Consumers can keep prescriptions within reach
by ROGER YU / The Dallas Morning News
September 29, 2003
The Dallas Morning News
As early as 2006, seniors on Medicare may be able to lean on the federal government for help with prescription drug costs.
While President Bush and Congress tussle over the details of legislation that would introduce drug benefits to Medicare, seniors and those without private insurance continue to pay a heavy price for their medications. The insured, too, are paying more as companies shift more costs to employees.
Americans spent about $161 billion on prescription drugs in 2002, up 14.3 percent from 2001, the Centers for Medicare and Medicaid Services reported this year.
Consumer group Families USA found that the price of the 50 drugs prescribed most often to senior citizens rose nearly 3.5 times the rate of inflation in 2002. A 30-day supply of some common drugs can run $200.
Consumers have alternatives that can slice a few dollars off prescription costs, though none can replace comprehensive drug benefits.
Among the choices are buying generic or substitute drugs, comparing prices at various outlets, shopping on the Internet, using manufacturer discount cards and buying in bulk.
Buying generics, available for drugs whose patents have expired, is an underused way to save, experts say.
Generics deliver formulations that are similar or identical to brand-name drugs, but at a fraction of the price. The average cost of a generic prescription was $14.70 in 2002, compared with $77.02 for branded drugs, according to a recent report by the National Center for Policy Analysis.
Many consumers are wary of using generics because certain types of drugs have "a narrow therapeutic index," meaning that even a slight change in dose can compromise their effectiveness. Some of those drugs include phenytoin (brand name Dilantin), carbamazepine (Tegretol), valproic acid (Depakene) and divalproex sodium (Depakote), according to Drugstore.com, based in Bellevue, Wash.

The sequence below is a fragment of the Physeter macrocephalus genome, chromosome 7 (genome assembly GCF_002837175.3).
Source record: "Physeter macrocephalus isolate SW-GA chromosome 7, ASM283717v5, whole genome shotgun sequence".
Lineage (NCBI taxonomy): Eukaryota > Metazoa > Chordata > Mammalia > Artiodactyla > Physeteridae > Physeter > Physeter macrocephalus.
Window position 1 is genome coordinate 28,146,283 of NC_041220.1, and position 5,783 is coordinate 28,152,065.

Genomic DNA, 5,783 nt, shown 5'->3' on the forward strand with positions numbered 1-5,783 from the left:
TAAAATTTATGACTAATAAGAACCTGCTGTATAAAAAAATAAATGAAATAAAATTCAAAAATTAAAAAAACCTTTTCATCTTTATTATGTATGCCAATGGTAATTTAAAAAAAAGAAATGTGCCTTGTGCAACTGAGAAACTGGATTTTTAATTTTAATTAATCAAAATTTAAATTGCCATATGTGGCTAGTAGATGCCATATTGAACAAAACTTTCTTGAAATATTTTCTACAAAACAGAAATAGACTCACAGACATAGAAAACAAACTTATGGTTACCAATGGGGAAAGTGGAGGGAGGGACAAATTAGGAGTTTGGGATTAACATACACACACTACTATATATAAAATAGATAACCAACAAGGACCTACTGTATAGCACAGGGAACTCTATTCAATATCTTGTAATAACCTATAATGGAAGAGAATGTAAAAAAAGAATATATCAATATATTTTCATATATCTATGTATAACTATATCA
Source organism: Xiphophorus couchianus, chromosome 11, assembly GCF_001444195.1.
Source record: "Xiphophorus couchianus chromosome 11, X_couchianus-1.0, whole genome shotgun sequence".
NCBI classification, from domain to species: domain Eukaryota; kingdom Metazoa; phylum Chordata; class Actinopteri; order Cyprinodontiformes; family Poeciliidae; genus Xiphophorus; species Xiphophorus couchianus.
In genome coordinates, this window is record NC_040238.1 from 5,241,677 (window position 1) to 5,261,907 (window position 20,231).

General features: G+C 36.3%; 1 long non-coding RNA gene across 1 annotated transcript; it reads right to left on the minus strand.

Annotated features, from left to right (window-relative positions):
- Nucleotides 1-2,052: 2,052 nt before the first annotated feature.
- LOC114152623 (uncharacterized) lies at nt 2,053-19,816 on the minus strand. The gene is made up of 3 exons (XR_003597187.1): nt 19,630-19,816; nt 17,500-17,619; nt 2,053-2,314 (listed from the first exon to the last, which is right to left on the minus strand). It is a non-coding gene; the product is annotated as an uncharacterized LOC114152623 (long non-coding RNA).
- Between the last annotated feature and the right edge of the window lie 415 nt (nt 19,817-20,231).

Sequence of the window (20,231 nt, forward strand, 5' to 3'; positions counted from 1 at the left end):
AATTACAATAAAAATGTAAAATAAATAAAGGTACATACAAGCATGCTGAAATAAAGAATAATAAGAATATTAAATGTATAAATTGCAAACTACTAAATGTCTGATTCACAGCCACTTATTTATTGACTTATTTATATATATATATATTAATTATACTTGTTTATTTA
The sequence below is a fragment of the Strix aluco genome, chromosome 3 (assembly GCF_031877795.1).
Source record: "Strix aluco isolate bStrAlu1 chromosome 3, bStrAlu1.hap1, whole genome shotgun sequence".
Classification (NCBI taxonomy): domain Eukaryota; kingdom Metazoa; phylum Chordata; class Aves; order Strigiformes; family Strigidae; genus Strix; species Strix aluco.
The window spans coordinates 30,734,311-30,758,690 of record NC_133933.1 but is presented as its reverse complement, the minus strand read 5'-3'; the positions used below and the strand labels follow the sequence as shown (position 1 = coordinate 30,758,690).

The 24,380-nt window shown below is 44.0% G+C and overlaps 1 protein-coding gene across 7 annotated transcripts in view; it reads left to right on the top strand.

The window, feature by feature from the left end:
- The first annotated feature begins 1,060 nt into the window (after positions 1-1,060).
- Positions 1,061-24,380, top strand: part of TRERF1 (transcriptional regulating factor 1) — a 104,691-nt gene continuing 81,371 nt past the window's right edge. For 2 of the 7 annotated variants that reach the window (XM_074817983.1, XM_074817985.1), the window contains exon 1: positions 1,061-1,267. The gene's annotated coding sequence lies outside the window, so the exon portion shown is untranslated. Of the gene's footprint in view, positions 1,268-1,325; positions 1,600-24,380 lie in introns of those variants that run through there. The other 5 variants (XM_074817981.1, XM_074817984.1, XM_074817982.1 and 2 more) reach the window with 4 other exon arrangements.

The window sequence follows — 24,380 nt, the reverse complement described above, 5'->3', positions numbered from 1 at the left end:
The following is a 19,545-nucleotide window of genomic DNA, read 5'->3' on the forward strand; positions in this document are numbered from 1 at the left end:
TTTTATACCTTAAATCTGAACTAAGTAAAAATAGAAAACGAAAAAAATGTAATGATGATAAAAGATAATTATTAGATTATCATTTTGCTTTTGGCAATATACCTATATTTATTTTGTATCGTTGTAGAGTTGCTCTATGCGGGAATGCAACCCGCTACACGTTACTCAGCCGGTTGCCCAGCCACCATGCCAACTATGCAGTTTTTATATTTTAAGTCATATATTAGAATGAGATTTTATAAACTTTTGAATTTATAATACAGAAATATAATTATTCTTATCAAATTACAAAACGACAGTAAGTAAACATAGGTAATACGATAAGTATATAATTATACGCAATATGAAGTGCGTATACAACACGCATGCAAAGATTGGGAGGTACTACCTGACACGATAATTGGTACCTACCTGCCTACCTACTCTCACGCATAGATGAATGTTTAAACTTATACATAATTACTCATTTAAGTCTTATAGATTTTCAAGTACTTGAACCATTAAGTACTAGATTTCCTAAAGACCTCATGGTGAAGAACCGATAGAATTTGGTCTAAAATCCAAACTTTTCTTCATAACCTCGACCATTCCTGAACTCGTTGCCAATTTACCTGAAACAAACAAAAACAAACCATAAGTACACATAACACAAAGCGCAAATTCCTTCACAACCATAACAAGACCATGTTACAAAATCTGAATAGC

The company advises that any change in or substitution of prescription drugs should be done in consultation with doctors and pharmacists.
A dearth of consumer tools for comparing drugs has hindered wider use of generics, experts say.
Tony Copeland, a consultant for AARP, said his organization has sought to fix that by working with Oregon state officials in compiling data on how some popularly used categories of drugs fare in efficacy when compared with generics, he said. But the project is ongoing and won't compare individual drugs.
Devon Herrick, an analyst at the National Center for Policy Analysis, is a big proponent of buying generics or cheaper substitutes when possible.
He cites ulcer treatment Prevacid, which costs as much as $4 a pill. Its over-the-counter substitute, Prilosec, is available starting this fall and costs less than $1 a pill.
The allergy drug Clarinex is often still prescribed for those whose co-pays are lower than the price paid for over-the-counter anti-allergy drugs such as Claritin. But for those without insurance, the generic loratadine can be a cheaper option.
Ninety tablets of 5 milligrams of Clarinex cost $184.99 at Drugstore .com. But 100 tablets of 10 mg of loratadine cost about $80.
About half of the brand-drug manufacturers' marketing budget is spent "to convince doctors to say that this is the best," Mr. Herrick says. "People should realize there are options. Whatever doctors give them, they don't stop to think and ask, 'Is this the only thing that works?' "
Shop around. For those shouldering the entire cost, shopping around is crucial because prices vary greatly among stores.
Smaller, independent pharmacies tend to be cheaper than larger stores for generic medications, the center for policy analysis' study said.
A survey in Pennsylvania found that 100 units of 20 mg capsules of fluoxetine - better known as Prozac - was selling for $18.18 at one store and $286.99 at another, the center said.
The Internet has emerged as a convenient and important place to shop and compare prices. Still, it's rife with scams, wholesalers selling counterfeit drugs and other commercial chicanery.
The Food and Drug Administration recently warned the public against fake drugs and called for changes in the way drugs are packaged and distributed. While the FDA says counterfeits are only a small part of the overall supply, experts say many of the fake drugs sold originate from Internet transactions.